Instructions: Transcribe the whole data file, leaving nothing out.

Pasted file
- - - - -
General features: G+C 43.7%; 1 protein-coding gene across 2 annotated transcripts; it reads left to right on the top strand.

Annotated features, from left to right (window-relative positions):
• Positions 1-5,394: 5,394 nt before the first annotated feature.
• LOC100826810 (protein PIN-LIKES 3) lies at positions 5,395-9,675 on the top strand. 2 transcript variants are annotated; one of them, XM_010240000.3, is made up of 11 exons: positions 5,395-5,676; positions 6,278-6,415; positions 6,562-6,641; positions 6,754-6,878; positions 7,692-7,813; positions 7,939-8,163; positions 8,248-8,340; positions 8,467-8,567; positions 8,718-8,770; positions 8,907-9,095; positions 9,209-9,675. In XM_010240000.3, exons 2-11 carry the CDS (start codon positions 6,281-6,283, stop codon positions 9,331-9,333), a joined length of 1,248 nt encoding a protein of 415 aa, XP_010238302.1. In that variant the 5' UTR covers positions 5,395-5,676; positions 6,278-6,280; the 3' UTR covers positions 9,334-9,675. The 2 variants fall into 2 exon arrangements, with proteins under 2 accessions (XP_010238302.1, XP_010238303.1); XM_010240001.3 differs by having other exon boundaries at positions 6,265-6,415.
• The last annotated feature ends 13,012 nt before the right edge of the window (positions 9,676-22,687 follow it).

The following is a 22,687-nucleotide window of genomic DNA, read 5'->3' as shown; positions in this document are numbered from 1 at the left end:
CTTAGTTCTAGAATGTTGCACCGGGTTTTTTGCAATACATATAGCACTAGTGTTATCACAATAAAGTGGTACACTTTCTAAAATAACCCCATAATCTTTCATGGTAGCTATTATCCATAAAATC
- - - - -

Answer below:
General features: G+C 43.7%; 1 protein-coding gene across 2 annotated transcripts; it reads left to right on the top strand.

Annotated features, from left to right (window-relative positions):
• Positions 1-5,394: 5,394 nt before the first annotated feature.
• LOC100826810 (protein PIN-LIKES 3) lies at positions 5,395-9,675 on the top strand. 2 transcript variants are annotated; one of them, XM_010240000.3, is made up of 11 exons: positions 5,395-5,676; positions 6,278-6,415; positions 6,562-6,641; positions 6,754-6,878; positions 7,692-7,813; positions 7,939-8,163; positions 8,248-8,340; positions 8,467-8,567; positions 8,718-8,770; positions 8,907-9,095; positions 9,209-9,675. In XM_010240000.3, exons 2-11 carry the CDS (start codon positions 6,281-6,283, stop codon positions 9,331-9,333), a joined length of 1,248 nt encoding a protein of 415 aa, XP_010238302.1. In that variant the 5' UTR covers positions 5,395-5,676; positions 6,278-6,280; the 3' UTR covers positions 9,334-9,675. The 2 variants fall into 2 exon arrangements, with proteins under 2 accessions (XP_010238302.1, XP_010238303.1); XM_010240001.3 differs by having other exon boundaries at positions 6,265-6,415.
• The last annotated feature ends 13,012 nt before the right edge of the window (positions 9,676-22,687 follow it).

The following is a 22,687-nucleotide window of genomic DNA, read 5'->3' as shown; positions in this document are numbered from 1 at the left end:
CTTAGTTCTAGAATGTTGCACCGGGTTTTTTGCAATACATATAGCACTAGTGTTATCACAATAAAGTGGTACACTTTCTAAAATAACCCCATAATCTTTCATGGTAGCTATTATCCATAAAATC